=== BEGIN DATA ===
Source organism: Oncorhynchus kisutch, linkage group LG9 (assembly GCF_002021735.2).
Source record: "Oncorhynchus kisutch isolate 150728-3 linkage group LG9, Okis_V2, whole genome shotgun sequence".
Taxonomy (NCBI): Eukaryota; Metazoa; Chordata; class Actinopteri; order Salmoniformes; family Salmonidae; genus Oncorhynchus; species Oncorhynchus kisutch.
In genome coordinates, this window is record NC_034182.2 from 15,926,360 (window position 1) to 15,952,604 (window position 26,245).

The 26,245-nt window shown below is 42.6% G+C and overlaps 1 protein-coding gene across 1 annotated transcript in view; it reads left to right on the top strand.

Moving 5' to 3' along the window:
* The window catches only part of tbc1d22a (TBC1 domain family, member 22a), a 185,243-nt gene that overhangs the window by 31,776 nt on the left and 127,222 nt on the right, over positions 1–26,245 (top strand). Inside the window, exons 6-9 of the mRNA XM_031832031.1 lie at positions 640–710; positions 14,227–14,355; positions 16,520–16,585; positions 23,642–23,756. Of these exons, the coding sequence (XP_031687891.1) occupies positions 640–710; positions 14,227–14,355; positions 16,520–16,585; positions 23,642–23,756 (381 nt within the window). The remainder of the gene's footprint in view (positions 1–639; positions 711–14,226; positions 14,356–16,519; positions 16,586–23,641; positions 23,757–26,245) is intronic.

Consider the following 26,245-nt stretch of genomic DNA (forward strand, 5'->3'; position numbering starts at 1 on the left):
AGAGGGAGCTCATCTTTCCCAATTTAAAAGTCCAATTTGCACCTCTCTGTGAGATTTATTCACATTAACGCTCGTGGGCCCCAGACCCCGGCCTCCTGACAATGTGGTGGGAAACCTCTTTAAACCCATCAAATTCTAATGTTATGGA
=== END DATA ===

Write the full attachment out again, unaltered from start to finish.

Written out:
Source organism: Oncorhynchus kisutch, linkage group LG9 (assembly GCF_002021735.2).
Source record: "Oncorhynchus kisutch isolate 150728-3 linkage group LG9, Okis_V2, whole genome shotgun sequence".
Taxonomy (NCBI): Eukaryota; Metazoa; Chordata; class Actinopteri; order Salmoniformes; family Salmonidae; genus Oncorhynchus; species Oncorhynchus kisutch.
In genome coordinates, this window is record NC_034182.2 from 15,926,360 (window position 1) to 15,952,604 (window position 26,245).

The 26,245-nt window shown below is 42.6% G+C and overlaps 1 protein-coding gene across 1 annotated transcript in view; it reads left to right on the top strand.

Moving 5' to 3' along the window:
* The window catches only part of tbc1d22a (TBC1 domain family, member 22a), a 185,243-nt gene that overhangs the window by 31,776 nt on the left and 127,222 nt on the right, over positions 1–26,245 (top strand). Inside the window, exons 6-9 of the mRNA XM_031832031.1 lie at positions 640–710; positions 14,227–14,355; positions 16,520–16,585; positions 23,642–23,756. Of these exons, the coding sequence (XP_031687891.1) occupies positions 640–710; positions 14,227–14,355; positions 16,520–16,585; positions 23,642–23,756 (381 nt within the window). The remainder of the gene's footprint in view (positions 1–639; positions 711–14,226; positions 14,356–16,519; positions 16,586–23,641; positions 23,757–26,245) is intronic.

Consider the following 26,245-nt stretch of genomic DNA (forward strand, 5'->3'; position numbering starts at 1 on the left):
AGAGGGAGCTCATCTTTCCCAATTTAAAAGTCCAATTTGCACCTCTCTGTGAGATTTATTCACATTAACGCTCGTGGGCCCCAGACCCCGGCCTCCTGACAATGTGGTGGGAAACCTCTTTAAACCCATCAAATTCTAATGTTATGGA